Deficiencies in accessibility options for students with mobile disabilities can render those students unable to fully navigate a school campus. Beyond the day-to-day inconveniences of not being able to get to a building or classroom, a lack of accessibility is extremely dangerous in the event of an emergency evacuation.

When a school does not update its evacuation plans or provide the proper means for students with mobile disabilities to access every feature of its campus, it personally affects those students in negative and even dangerous ways. Students who are unable to descend stairwells may be left without an evacuation route in a burning building or find themselves in many other life-threatening situations. The personal goal of all school faculty and emergency planning personnel should not be to simply check items off of a list for regulatory reasons, but to provide safety for those individuals with mobile disabilities who are attending the school.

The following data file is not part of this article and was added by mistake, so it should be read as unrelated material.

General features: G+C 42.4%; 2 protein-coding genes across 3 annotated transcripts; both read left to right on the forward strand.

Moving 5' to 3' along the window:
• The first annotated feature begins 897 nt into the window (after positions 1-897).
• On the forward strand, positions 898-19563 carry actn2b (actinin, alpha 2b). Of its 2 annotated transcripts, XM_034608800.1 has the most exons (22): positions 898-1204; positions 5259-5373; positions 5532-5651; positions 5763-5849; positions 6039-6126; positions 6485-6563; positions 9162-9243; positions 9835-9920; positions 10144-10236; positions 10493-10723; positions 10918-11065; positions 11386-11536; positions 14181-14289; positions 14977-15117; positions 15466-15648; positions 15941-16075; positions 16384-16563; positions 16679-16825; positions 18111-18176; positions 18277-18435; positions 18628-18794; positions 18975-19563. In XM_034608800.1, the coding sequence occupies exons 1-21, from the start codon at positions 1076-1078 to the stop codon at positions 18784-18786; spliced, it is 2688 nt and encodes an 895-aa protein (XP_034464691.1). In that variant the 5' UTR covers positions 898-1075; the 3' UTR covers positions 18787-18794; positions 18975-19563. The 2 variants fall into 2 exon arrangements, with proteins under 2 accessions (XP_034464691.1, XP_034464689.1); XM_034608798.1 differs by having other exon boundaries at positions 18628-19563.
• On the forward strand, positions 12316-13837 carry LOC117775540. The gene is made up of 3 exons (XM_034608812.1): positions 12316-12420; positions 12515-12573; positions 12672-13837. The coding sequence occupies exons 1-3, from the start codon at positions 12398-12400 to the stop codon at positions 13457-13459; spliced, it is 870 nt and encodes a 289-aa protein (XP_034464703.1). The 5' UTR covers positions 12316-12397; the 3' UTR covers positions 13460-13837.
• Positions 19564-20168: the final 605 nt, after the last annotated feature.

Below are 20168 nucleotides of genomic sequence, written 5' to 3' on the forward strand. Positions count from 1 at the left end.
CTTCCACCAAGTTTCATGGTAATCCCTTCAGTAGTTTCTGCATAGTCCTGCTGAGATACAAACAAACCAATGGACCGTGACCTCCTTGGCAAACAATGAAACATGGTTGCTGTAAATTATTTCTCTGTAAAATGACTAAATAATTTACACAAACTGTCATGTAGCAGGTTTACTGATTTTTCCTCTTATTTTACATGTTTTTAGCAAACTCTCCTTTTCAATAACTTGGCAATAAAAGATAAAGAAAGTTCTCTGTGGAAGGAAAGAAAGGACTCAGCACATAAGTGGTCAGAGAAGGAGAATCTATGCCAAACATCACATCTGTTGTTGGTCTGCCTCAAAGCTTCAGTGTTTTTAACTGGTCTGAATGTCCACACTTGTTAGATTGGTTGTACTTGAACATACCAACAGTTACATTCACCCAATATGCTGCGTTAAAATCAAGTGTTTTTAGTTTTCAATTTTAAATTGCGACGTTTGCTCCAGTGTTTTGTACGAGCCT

One such individual who has been affected by this lack of accessibility is Lilly Grossman, an honors student from San Diego who uses a wheelchair due to a rare genome mutation that went undiagnosed for most of her life. Lilly spearheaded and facilitated a sustainable school evacuation plan at her high school after learning about the administration’s lack of safety measures for students with disabilities. Her plan was based on the use of evacuation sleds as a way to evacuate all students from the second floor during an emergency. Following the implementation of Lilly’s new accessibility plan, students and staff are required to take training classes on the use of the sleds to ensure their effectiveness. Lilly’s proactive efforts changed the administration’s views on accessibility for all students and earned her the Girl Scout Gold Award for implementing this project. 

School administrators need to prioritize accessibility for all individuals in K-12 and higher educational facilities, each of which has its own unique challenges when it comes to accessibility.